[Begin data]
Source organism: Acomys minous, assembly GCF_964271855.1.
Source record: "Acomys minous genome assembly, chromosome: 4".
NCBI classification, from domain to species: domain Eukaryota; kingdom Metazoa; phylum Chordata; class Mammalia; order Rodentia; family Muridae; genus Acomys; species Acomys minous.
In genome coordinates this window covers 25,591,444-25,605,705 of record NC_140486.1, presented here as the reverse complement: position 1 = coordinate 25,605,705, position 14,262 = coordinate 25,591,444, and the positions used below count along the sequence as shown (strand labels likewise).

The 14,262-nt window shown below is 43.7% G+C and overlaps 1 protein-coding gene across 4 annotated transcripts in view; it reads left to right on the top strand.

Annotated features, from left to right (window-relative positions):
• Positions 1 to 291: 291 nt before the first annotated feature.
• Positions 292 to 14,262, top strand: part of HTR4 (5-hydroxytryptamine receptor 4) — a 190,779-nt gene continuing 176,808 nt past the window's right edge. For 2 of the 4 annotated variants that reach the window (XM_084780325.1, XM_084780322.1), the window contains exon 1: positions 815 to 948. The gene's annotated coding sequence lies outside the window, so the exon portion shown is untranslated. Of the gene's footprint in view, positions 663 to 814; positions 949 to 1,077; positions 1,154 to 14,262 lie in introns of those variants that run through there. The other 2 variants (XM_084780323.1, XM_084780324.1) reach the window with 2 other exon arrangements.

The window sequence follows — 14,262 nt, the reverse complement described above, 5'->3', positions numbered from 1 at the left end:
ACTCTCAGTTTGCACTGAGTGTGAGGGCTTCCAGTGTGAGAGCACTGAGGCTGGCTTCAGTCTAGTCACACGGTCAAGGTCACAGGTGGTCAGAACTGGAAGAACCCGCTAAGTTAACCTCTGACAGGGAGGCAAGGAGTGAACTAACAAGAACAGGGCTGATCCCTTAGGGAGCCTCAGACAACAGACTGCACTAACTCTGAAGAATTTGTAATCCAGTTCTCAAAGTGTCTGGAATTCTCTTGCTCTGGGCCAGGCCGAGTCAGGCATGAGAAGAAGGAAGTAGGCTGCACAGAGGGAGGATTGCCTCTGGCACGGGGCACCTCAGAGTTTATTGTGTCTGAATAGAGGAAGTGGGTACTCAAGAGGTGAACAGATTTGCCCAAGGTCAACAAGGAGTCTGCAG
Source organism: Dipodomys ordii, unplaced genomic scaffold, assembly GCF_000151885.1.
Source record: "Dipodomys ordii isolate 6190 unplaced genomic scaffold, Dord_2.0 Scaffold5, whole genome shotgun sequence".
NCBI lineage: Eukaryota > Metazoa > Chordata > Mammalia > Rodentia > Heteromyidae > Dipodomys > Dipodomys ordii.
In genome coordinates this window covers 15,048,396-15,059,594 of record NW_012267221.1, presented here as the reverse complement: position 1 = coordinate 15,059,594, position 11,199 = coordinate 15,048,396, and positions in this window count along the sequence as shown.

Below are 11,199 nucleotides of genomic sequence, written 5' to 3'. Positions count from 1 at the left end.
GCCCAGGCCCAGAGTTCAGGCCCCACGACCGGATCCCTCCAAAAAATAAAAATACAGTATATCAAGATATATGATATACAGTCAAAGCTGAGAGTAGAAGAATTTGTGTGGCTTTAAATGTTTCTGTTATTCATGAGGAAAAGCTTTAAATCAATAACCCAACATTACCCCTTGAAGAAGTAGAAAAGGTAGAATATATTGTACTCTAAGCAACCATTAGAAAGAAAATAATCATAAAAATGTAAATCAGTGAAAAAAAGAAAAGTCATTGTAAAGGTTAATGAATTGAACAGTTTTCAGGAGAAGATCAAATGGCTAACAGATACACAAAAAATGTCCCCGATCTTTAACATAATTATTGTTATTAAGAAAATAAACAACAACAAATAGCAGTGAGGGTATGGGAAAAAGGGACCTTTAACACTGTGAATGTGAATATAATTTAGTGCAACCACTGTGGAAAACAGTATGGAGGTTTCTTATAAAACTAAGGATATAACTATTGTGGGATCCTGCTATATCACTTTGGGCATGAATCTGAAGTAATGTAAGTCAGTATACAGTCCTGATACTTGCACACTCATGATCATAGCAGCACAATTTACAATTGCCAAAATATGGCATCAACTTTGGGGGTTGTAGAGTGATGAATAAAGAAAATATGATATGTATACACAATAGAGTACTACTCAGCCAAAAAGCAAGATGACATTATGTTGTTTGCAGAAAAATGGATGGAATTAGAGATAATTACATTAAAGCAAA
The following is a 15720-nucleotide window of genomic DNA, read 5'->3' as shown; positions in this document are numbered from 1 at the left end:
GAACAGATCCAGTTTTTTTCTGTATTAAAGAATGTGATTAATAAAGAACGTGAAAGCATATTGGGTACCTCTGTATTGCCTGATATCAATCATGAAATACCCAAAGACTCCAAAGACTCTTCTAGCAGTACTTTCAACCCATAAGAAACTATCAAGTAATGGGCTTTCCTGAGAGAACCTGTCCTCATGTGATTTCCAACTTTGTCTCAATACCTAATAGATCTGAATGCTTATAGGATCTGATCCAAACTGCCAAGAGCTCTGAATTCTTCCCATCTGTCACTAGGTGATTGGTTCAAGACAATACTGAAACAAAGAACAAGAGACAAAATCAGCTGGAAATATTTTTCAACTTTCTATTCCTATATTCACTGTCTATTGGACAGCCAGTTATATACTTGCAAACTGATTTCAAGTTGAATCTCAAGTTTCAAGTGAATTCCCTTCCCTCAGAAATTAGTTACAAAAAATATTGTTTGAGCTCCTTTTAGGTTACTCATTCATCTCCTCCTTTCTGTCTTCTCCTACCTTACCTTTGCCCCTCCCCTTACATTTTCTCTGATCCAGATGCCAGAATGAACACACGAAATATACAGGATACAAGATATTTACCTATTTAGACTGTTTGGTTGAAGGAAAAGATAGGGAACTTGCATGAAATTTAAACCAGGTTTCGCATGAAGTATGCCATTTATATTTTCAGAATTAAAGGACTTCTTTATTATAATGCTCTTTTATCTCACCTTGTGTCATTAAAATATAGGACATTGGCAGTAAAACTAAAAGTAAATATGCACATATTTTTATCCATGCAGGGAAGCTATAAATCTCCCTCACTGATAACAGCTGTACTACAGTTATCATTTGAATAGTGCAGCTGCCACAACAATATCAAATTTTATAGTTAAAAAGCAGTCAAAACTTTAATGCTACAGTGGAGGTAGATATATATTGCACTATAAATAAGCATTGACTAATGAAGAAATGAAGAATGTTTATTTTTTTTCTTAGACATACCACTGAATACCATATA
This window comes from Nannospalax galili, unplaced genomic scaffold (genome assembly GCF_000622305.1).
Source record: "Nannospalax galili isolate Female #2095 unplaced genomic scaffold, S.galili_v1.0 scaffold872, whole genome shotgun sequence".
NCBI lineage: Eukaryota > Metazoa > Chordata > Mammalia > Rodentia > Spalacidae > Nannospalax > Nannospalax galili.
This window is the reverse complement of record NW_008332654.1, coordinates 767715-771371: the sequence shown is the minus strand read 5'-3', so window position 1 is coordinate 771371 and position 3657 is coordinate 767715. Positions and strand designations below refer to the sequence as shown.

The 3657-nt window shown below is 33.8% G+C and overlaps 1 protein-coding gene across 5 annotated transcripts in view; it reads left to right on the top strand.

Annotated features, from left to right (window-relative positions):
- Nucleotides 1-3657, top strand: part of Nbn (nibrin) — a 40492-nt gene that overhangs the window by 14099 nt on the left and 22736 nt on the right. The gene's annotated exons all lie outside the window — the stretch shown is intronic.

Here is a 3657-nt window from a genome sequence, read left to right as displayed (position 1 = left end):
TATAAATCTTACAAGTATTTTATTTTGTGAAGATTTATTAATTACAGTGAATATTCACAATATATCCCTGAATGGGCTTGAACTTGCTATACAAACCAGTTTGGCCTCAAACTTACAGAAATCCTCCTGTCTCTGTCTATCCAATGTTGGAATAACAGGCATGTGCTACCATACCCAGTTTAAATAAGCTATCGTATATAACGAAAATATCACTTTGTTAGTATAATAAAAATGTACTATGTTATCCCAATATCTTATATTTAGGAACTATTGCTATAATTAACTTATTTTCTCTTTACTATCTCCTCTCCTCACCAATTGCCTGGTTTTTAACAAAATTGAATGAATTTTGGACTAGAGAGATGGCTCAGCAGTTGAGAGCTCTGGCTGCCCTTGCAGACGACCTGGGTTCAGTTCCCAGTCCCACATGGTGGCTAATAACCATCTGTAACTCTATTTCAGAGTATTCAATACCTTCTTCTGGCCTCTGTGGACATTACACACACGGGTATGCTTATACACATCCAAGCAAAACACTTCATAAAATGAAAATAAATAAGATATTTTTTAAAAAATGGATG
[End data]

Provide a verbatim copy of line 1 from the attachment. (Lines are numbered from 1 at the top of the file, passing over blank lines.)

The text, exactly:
Source organism: Acomys minous, assembly GCF_964271855.1.